The Crimson White

The hard side of my superpower

As many as 42. 5 million American suffer from mental illnesses, many of which show no obvious signs. CW | Layton Dudley

Anna Scott Lovejoy

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Something about my personality always felt and seemed slightly more extreme than the personalities of my siblings, peers and teachers. When I was upset, I would let you know it. When I loved you, I would undoubtedly show it. When I was inspired creatively, getting enough sleep for a functional tomorrow became laughable. According to my peers, I practically deserved an award for my ability to pull all-nighters and sleep in as late as I did. I knew something was different about my mind that gave me this special superpower, and I was proud of it.

Growing up brings on new experiences and responsibilities that affect our emotions in profound ways, and in high school I started to notice problems that came from the intensity of my emotion. As the adults in my life harped on me to enjoy the “care-free living” while I could, I started to think something was wrong with me. I cared. I cared about anything and everything too much for someone my age. The emotional extremity that I once considered my superpower, was now being diagnosed as Generalized Anxiety Disorder and Bi-Polar II Mood Disorder. Great. I was merely super crazy!

Although I love to joke about my diagnoses, getting diagnosed gave me a sense of hope, stability and self-understanding. I am thankful for a family who taught me to be confident, open, humorous and myself. Without them instilling these core values into me, I may have never been so comfortable with the notion of getting a little help controlling my superpower. I am highly functioning despite these conditions, and people would most likely not take it seriously when I tell them I do in fact have these diagnoses from a professional. I am guilty of being a bit of a hypochondriac. Thus, I don’t blame my friends when I tell them about my mood disorders, and they just laugh it off. I am open about all of these disorders because they are a part of me, yet they do not define me.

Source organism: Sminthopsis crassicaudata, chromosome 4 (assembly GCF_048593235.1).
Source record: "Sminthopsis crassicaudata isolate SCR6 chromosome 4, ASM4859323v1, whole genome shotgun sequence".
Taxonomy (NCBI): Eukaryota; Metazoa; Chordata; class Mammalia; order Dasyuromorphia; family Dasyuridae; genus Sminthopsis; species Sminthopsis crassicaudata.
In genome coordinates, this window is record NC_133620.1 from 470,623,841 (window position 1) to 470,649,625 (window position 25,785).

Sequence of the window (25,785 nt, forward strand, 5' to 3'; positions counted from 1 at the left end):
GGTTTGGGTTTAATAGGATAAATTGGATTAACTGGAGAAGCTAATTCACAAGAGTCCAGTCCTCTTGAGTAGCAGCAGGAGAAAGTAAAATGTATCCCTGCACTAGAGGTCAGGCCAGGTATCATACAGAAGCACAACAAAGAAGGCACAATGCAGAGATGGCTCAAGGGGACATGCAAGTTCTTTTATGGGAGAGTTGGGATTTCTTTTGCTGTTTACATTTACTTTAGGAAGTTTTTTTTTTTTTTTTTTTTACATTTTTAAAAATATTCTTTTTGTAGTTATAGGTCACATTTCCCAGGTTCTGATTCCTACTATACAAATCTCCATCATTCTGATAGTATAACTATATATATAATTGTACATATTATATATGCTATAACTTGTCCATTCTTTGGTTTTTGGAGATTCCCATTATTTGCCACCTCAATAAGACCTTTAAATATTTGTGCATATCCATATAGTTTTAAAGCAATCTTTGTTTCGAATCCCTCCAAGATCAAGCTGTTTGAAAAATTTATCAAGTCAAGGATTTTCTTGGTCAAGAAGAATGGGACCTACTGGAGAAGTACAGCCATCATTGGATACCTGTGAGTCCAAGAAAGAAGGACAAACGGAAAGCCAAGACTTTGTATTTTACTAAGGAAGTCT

As an effective coping mechanism, I try to continuously set short-term goals for myself in regard to maintaining my mental health. Recently, my goal or obstacle to overcome has been working on acceptance and understanding. This is something that in all aspects of life is extremely important for someone living with mental illnesses to constantly work on having. Although, simply accepting some things about the culture and stigma surrounding mental illness is only doing an injustice to those living with these sicknesses.

Growing up in a household with parents who taught my siblings and I to accept, understand, be aware of and embrace our different mental strengths and struggles allowed us to take our minds and propel forward in our society. With that being said, blame cannot always fall on other parents for being unaware and dismissal of their children’s mental health issues, for our society is currently one that has such a taboo and lack of education in regard to mental illness. This leaves us with a shortage of psychiatrists and high numbers of sick people left blaming themselves for feeling like an outcast because of their inability to conquer their mood without professional help.

Frequently signs or symptoms of a mental illness are not taken as seriously as signs or symptoms of a physical illness. In 2013, The Huffington Post released an article that stated, “According to the American Medical Association, the total number of physicians in the U.S. increased by 45 percent from 1995 to 2013, while the number of adult and child psychiatrists rose by only 12 percent, from 43,640 to 49,079.” This problem is leaving mental illness sufferers unaware, ashamed or dismissive of very serious, overwhelming, and incapacitating mental health issues. Learning to control your mind and your symptoms is no easy task, and conquering mental illness requires hard work and sometimes medication. It is time that we drop the stigmas about mental sicknesses being seen as less serious than physical sicknesses. Most mental illnesses are lifelong and constantly evolving, so it is time to embrace our physical differences and our mental differences equally.

We need to find ways to help people realize it is totally normal to suffer from a mental illness, and it in no way means that one cannot function and preform at above average rates socially, in the classroom or in the workforce. It merely means that you have the opportunity to self-reflect and learn about yourself and your mind. A huge number of sufferers go through life feeling like no one understands their struggles, and perhaps this is because no one wants to talk about or share their own stories. This is why I openly talk about my story and one-of-a-kind mind. This is me hoping to help people realize that when it comes down to it, we are all a little crazy, and that’s just fine.

Anna Scott Lovejoy is a sophomore majoring in general business and biology. Her column runs biweekly.

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The hard side of my superpower